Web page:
We have now been in San Diego for 5 days and each day sees up scurrying around trying to get ourselves and our boat ready for the next stage of our trip. Today we took a bus, then a rapid transit train, then another bus to downtown San Diego. Once we had arrived we went to buy our Mexican fishing licences. We had to buy one for the boat, one for the dinghy and one for Barry and I, crazy, $216.50 US later we had all we needed to fish in Mexico for a year. I intend to fish a lot, but that licence does not allow us to catch lobster or collect any kind of shell fish. Such is life. On the way home we stopped and did some Christmas shopping, we probably won't be anywhere long enough between now and then to shop and send stuff away, I managed to hit a JC Penny's and Macy's but missed Sak's 5th Ave. I didn't know it was there.
We had a pot luck progressive dinner last night and another couple shared their knowledge of the Mexican coast and the good places to anchor. They had talked to a character named Sparky who is known up and down Mexico, he has sailed back and forth numerous times. We marked up our charts with such notations as Sparky says this one is good, and Sparky say the bugs are bad here don't stop!! Apparently if we stop at such and such a place and tell Rosa that Sparky sent us we will get a really good meal. What fun. Anyway it was great to get some local knowledge. Now we have to have a close look at the distances involved and decide where we would like to stop. Tomorrow we are going grocery shopping and then on Saturday we have to get our dinghy back from the Dinghy Doctor and then on Monday we have to get our US exit permit and then we are hoping to leave on Monday evening. We are going to do an overnight sail to Ensenada and then check in during the day, weather permitting.
I am going to add some pictures Barry took on the Queen Mary that were stuck on the camera when it broke, we finally stopped somewhere long enough to put them on a disk.

Sunday, November 05, 2006

Barry says that he was hunting for arrowheads and was very sad he didn't find one.

We are now in San Diego, yippee!! We are tied up at a very posh marina and we are paying $2.00 a foot, YIKES. The big super yachts are tied up next to us, my mission is to get on board the one called Patriot and see if I can get a tour, hmmmm!!!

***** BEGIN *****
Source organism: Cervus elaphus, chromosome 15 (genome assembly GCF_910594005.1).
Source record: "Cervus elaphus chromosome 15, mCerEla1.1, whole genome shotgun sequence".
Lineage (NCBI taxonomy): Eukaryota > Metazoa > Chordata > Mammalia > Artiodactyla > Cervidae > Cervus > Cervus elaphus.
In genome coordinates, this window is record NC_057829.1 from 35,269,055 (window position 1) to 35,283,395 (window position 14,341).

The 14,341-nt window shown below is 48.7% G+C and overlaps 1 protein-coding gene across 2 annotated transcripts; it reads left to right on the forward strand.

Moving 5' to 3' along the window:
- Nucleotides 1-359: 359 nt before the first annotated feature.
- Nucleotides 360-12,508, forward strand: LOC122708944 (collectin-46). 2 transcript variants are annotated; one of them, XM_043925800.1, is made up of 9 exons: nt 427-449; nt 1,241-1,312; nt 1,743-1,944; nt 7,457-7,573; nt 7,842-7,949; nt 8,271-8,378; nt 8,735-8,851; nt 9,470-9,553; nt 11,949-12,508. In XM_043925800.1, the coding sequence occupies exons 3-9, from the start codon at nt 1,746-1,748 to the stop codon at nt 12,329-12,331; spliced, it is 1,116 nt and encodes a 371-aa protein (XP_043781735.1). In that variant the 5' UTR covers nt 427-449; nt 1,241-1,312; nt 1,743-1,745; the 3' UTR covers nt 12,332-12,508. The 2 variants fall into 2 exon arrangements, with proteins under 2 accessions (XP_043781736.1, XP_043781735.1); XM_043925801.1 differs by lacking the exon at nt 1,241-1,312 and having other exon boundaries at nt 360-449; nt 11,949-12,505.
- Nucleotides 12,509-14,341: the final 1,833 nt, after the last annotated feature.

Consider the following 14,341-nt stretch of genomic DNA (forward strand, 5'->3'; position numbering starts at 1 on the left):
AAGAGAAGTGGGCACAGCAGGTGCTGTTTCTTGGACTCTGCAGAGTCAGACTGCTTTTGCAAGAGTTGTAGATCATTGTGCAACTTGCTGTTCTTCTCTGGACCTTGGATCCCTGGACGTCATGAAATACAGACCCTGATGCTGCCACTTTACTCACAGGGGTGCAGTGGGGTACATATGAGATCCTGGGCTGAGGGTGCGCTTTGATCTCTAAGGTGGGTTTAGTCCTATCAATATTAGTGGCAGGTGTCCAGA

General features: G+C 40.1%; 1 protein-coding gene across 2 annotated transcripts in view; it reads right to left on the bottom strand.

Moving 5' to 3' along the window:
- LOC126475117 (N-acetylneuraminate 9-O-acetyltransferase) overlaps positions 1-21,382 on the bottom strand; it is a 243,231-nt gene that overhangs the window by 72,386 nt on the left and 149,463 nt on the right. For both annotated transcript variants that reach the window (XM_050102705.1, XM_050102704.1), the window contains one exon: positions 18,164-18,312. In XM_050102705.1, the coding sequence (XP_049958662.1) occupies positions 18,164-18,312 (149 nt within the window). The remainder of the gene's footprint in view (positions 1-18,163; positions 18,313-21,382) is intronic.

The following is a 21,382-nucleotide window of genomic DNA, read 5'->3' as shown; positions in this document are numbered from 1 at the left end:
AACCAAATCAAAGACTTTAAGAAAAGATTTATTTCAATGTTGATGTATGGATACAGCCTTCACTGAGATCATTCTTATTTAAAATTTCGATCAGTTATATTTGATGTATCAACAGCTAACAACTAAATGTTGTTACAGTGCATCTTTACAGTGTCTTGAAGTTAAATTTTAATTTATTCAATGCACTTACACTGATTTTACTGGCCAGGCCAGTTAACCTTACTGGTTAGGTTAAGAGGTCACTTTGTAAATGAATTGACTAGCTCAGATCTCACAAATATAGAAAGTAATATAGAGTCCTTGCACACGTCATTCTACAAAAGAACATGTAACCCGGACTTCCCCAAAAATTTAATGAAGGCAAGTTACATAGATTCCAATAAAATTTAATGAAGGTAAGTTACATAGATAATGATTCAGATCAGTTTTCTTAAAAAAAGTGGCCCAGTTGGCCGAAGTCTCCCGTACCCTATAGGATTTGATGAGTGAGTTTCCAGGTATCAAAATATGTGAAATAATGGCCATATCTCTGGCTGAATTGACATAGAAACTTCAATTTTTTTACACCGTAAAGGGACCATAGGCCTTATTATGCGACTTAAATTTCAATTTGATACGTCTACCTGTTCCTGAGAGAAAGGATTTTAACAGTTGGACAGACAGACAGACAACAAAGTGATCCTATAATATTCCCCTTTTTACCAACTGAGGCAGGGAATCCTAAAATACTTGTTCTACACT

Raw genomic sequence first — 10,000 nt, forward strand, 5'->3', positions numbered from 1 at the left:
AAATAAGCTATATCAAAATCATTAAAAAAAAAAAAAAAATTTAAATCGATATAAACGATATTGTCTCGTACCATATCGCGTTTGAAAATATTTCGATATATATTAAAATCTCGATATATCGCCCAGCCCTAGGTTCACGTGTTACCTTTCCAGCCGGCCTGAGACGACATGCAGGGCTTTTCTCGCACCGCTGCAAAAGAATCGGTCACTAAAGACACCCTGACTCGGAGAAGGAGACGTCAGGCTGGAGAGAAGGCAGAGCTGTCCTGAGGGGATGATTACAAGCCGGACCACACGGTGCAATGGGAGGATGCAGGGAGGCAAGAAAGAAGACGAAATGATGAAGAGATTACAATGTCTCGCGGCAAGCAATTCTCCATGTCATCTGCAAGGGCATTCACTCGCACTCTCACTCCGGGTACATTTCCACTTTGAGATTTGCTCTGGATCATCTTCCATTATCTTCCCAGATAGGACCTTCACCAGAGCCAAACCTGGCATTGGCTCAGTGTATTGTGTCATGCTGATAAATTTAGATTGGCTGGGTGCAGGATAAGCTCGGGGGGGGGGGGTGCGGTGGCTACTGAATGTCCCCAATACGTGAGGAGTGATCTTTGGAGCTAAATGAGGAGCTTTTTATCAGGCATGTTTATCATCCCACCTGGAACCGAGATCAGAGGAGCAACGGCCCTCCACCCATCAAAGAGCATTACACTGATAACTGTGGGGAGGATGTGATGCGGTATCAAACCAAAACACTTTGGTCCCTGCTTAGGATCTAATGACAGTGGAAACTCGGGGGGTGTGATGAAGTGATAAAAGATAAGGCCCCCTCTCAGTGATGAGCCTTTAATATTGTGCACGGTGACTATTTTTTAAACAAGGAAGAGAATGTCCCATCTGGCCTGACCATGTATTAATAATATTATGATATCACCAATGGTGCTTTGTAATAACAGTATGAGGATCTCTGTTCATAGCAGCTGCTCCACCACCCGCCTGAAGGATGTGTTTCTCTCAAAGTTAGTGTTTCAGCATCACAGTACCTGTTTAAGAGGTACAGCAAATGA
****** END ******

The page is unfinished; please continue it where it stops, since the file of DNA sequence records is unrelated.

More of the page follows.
Anyways all is well and I have a bunch of pictures that I would like to share and am out of witty things to say, so enjoy.

Just for you Catherine, we discovered how to use out automatic timer on the new camera and Barry's fancy walking stick had a screw on the end of it that is made to use as a tripod.
Steve and Barry in front of this 3 masted schooner that stopped in Little Harbour. It disgorged about 30 kids and teachers so they could go body surfing at this beech.

Can you believe that these beautiful bird of paradise actually grow on the street corners down here, I was so tempted to pick one, but resisted.

This is how the Sheriff''s in Avalon get around. When I took a picture of this guy he actually gave me his card and said that the vehicle was a new product and that department wanted pictures and could I please e-mail him a picture, unbelievable.

Life is good. It is bright and sunny outside, a little breeze but not enough to sail at 5 knots so we are motor sailing. We are headed to San Diego today with Mungo. It is a 50 mile trip and so we need to maintain 5 knots in order to get there during daylight hours. I have the stereo blasting and I just finished cooking some bran muffins and the water maker is humming away making 7 gallons an hour. The VHF radio is busy with all sorts of chatter, some with heavy foreign accents asking where they should anchor, some vessels needing assistance, some friends just blabbing. Life is good.
We have now not been plugged in at a marina for 16 days; our solar panels are keeping up with our energy needs if there is lots of sunshine. A few cloudy days we have had to run the motor for an hour or two. We haven’t bought groceries for 2 weeks so we are basically out of fresh food, we have some moldy cheese left and a couple of carrots and cabbage but that’s about it, thus the need to bake muffins. I haven’t had a major shopping trip since we left Canada so after almost 3 months our can cupboard is almost empty and my staples such as flour, sugar, oatmeal, pasta, etc. are non-existent. It is good to know how long the supplies I bought in Canada will last although I did supplement them with a lot of fresh food so I would have to take that into consideration when planning our Pacific crossing.